Mavrak's father had emphatically warned his son of the uncertainties of a career as a singer. He had built a huge Mediterranean style estate, with the hope that his son would one day take up the desired medical career, take over his Aunt's Medical Practice in the village and move into that property and live there with the desired future grandchildren."But now, unfortunately, my parents live alone in that big house, since I have no siblings. This has now become a problem in winter when it is cold. Then they have to close everything up and live in only two rooms, since it is unreasonable to heat such a large house the entire winter.
Today, his 68 year old father is extremely proud of his world famous son. His mother (67) was from the very beginning more liberal about the entire idea.
Bela Mavrak has actually always been a rock fan who idolized Pink Floyd and when he started his singing career, he had never even seen a single opera. The man with jet-black hair and bright blue eyes thought that disco music songs like "Hands up, baby Hands up" or danceable pieces of ABBA or BONEY M. during the disco era were rather boring. He has, however, always been interested in the complicated arrangements of symphonic's or Psychedelic Rock. Groups like 'Genesis' or 'Yes' had earlier developed his taste in music and after having been there, he now recognizes a bridge to the Classics.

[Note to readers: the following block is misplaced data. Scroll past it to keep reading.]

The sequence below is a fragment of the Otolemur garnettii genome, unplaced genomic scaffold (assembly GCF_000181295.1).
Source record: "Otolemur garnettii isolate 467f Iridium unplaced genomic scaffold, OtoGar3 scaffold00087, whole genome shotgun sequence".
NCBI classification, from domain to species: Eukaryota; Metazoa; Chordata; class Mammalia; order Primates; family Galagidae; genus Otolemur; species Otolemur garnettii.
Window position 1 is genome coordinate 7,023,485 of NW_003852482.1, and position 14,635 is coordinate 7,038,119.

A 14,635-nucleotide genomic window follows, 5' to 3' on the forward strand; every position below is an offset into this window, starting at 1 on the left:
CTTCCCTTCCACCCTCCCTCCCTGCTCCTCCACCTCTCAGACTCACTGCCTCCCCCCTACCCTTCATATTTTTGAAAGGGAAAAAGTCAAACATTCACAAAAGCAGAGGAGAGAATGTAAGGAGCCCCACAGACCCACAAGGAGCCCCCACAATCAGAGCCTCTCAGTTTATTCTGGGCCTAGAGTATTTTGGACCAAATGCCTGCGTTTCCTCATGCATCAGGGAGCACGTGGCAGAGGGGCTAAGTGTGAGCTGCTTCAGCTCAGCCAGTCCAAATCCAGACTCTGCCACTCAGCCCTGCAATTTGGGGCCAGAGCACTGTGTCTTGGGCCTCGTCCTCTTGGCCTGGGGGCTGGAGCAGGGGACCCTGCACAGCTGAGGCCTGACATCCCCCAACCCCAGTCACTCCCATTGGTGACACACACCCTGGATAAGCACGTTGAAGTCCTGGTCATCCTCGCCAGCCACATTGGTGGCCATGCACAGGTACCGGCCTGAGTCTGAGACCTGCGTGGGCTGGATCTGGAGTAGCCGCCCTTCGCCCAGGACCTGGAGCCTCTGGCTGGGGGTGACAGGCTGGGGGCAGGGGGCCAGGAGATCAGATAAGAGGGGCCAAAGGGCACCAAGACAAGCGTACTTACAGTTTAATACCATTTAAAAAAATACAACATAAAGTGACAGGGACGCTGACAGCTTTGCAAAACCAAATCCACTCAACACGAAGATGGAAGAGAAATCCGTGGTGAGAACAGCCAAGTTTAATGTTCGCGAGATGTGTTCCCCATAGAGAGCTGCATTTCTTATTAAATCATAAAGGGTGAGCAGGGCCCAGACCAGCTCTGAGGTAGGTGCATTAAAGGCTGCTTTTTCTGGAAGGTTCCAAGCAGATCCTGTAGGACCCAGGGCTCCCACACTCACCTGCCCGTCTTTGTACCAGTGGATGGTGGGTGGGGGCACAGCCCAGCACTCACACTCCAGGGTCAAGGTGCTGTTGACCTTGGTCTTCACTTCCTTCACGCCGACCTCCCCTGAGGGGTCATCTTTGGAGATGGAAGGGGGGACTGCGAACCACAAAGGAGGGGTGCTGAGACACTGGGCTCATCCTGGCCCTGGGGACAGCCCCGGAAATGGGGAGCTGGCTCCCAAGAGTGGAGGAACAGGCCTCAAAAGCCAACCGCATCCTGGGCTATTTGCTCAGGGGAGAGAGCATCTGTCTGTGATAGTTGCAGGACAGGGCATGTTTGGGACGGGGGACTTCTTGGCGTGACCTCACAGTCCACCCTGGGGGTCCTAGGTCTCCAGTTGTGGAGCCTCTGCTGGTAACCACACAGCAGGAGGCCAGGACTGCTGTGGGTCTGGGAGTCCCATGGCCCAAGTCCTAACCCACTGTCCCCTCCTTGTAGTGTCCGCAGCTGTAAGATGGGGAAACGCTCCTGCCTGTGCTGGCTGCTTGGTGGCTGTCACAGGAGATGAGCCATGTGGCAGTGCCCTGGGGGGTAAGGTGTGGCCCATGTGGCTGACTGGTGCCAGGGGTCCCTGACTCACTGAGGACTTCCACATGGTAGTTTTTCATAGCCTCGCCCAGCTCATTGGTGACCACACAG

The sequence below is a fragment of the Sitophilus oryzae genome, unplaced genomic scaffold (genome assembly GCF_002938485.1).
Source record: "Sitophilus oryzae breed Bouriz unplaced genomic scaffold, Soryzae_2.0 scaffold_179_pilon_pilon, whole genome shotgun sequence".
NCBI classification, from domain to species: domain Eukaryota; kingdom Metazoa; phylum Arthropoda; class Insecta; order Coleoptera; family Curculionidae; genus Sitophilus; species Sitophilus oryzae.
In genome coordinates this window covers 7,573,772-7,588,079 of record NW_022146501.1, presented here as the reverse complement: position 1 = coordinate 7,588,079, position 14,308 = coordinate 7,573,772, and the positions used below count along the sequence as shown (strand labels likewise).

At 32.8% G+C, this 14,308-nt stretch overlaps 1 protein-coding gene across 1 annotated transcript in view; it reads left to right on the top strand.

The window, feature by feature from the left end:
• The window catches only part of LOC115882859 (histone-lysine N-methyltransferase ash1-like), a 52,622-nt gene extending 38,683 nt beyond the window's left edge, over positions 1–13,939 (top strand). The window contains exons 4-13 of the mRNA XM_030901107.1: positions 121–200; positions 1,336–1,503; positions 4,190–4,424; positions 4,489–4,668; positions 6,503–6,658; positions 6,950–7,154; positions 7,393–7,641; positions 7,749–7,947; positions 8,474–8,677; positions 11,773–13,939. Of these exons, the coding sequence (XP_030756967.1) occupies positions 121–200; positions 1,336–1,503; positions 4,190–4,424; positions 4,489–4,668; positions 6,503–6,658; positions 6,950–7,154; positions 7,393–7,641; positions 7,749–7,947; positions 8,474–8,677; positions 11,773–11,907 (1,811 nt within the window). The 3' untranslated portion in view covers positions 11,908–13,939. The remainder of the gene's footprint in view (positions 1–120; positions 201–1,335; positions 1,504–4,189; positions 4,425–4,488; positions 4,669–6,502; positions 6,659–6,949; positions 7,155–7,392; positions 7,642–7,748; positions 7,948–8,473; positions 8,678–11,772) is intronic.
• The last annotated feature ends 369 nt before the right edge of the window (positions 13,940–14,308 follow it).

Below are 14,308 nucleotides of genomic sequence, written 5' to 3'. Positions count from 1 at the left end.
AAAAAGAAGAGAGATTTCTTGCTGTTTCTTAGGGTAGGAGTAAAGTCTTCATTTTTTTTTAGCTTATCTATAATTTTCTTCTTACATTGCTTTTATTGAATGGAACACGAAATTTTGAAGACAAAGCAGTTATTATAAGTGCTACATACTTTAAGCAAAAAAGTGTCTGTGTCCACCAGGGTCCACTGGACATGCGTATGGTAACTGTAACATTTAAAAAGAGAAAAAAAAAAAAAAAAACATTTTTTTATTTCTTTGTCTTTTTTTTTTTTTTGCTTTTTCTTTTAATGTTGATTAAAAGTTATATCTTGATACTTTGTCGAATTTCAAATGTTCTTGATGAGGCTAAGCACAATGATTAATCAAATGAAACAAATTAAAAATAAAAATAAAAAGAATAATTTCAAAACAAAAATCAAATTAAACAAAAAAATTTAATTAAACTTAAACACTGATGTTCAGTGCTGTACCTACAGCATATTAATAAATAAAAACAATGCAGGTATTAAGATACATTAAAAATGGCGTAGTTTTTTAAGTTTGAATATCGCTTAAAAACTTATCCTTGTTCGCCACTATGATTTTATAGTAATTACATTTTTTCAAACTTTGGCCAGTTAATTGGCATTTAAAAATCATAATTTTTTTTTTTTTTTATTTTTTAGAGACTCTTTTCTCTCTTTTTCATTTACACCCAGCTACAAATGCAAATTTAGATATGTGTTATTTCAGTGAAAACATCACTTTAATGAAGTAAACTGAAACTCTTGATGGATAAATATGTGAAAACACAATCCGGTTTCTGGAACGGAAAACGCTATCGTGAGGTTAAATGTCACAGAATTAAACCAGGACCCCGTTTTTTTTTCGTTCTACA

The ladies are always ahead of their peers when it comes to the more challenging music. That is why Mavrak has always surrounded himself with friends who on an average are four years older. "With young people a four year age difference is almost like an entire generation. The people in my age group only listen to trendy music," reports Mavrak.
After the conductor and choirmaster Bursac had accomendated Bela Mavrak at the Belgrade Academy of Music, the Hungarian studied there for two and a half years before one day in 1991 he paid his uncle, a musician, a visit. Uncle Joe Lukenich lived for almost 50 years in Dueren. During this period of time, the conflict between the Serbs and Croatians already existed in Yugoslavia. "Although at that time I could not fathom that a war would lie ahead, I felt that I was Hungarian, and that with the political conflict which occurred between the communities, I had actually had nothing to do with, simply nothing at all," remembers Mavrak as though it were like yesterday.